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Posted Apr 5, 2005

Using the Activity Monitor to Actively Monitor Application Locks - Page 2

By DatabaseJournal.com Staff

by Paul C Zikopoulos

Investigating a Locking Problem Using the Activity Monitor

Once you open the Activity Monitor, you need to select the database that you want to work with. By default, the first database that you create in the default instance is selected.

You can work with any database in any instance on your system. If you want to work with a different database than the default one selected by the wizard, click on the ellipsis and select the instance and database that you want to work with, as shown in the Select Database window. On my system, I just have a single instance cataloged (called HEALTH) that has a single database (called SMART).

Once you decide what database you want to work with, you can choose what type of problem you want to investigate. You can see in the following figure that you have some provided reports or investigative paths that you can follow. You can also create your own, or new reports based on existing paths. For this example, since I am interested in investigating a locking issue that the Health Center automatically brought to my attention, I selected the Resolving an application locking situation monitoring task.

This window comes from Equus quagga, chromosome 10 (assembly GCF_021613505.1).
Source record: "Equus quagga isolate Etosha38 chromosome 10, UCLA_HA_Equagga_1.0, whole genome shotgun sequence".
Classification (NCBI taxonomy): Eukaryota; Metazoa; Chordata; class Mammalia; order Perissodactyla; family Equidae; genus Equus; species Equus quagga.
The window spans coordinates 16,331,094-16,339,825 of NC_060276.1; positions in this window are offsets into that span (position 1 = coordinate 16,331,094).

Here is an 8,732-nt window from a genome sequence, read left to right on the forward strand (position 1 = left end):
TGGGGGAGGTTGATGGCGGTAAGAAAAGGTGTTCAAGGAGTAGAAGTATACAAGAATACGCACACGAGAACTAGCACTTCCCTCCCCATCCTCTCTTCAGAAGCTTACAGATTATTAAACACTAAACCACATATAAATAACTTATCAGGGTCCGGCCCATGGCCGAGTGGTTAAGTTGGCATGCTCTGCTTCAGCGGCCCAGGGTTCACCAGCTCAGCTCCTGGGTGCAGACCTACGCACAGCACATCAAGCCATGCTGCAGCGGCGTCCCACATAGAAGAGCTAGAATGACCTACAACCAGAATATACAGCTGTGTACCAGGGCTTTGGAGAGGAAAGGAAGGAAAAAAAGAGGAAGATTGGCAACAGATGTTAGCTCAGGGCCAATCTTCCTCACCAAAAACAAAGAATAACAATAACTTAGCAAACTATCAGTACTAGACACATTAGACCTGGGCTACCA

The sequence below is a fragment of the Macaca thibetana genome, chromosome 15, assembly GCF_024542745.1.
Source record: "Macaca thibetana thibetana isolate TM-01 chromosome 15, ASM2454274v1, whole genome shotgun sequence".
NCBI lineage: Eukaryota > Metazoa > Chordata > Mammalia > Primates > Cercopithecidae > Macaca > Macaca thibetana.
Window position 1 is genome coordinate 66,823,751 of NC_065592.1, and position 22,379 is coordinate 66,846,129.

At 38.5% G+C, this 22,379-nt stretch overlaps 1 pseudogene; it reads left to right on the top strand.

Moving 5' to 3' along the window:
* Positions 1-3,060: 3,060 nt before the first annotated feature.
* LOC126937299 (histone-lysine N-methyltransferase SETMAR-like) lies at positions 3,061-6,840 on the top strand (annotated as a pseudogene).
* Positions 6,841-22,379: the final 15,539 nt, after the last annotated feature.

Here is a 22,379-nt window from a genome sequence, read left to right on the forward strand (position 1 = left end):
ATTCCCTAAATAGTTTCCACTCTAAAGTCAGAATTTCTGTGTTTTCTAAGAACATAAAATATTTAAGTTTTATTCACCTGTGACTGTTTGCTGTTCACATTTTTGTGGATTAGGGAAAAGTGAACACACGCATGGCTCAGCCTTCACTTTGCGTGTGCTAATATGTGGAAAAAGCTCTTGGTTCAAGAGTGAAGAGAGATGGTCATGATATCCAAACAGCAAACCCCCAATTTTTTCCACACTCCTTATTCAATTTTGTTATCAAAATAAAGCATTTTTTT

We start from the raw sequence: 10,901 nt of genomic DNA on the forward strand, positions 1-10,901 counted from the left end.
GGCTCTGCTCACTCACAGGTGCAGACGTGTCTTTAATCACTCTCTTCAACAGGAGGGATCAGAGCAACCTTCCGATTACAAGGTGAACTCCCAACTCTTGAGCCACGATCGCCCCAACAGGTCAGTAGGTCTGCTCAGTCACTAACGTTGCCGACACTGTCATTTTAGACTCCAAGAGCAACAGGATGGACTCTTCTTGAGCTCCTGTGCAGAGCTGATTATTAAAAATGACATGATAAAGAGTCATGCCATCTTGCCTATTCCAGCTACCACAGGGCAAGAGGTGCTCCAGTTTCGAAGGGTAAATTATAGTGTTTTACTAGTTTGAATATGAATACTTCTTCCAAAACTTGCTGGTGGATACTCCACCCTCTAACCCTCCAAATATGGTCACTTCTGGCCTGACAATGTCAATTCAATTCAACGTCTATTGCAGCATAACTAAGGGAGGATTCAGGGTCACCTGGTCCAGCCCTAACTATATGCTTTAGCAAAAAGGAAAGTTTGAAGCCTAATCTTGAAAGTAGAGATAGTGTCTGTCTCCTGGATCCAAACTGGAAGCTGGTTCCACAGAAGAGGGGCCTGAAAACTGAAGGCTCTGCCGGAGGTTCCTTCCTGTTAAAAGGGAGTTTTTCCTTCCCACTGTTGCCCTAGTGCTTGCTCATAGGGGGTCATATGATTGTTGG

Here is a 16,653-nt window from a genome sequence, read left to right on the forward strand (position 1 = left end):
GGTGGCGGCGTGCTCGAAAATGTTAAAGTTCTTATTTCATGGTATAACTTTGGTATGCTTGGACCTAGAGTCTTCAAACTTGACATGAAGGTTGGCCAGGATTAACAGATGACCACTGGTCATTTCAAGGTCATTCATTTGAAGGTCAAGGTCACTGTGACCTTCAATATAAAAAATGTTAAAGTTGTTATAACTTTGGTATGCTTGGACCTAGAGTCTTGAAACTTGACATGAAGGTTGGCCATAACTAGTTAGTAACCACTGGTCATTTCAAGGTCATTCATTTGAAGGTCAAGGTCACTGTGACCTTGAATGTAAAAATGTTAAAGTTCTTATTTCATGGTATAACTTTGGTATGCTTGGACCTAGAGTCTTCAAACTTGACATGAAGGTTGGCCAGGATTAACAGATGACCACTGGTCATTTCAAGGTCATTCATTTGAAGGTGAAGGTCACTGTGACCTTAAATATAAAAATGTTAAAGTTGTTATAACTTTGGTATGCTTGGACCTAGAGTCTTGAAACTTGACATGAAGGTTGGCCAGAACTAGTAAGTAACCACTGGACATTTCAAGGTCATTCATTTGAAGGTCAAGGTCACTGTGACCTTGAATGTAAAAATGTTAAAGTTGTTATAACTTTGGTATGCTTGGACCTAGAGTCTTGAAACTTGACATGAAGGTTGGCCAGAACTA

Since some systems could have hundreds of connections or multiple applications, you can filter the information that the Activity Monitor returns. I set up this example on my laptop, so I do not need to concern myself with filtering.

The Summary window lists all of the provided reports that DB2 UDB will return to you so that you can investigate your locking problem:

A locking report is then returned to you from the DB2 UDB engine. You can see in the figure below that there are a number of locks that are waiting on other locks, but have not timed out yet. Also, notice that you can filter the results in this window as well.

You also have access to the other reports that DB2 UDB generated for you. To see these reports, click the Report drop-down box:

Obviously, if you select a different report, that report is shown in the Activity Monitor. The following figure shows the largest number of rows read for the SQL executed against the database (one of the provided reports you have the option of selecting):

Since all of the applications are blocked right now (you will see this visually in a moment), there are no SQL statements listed here. What you will find, however, is that the column information returned changes for each report.

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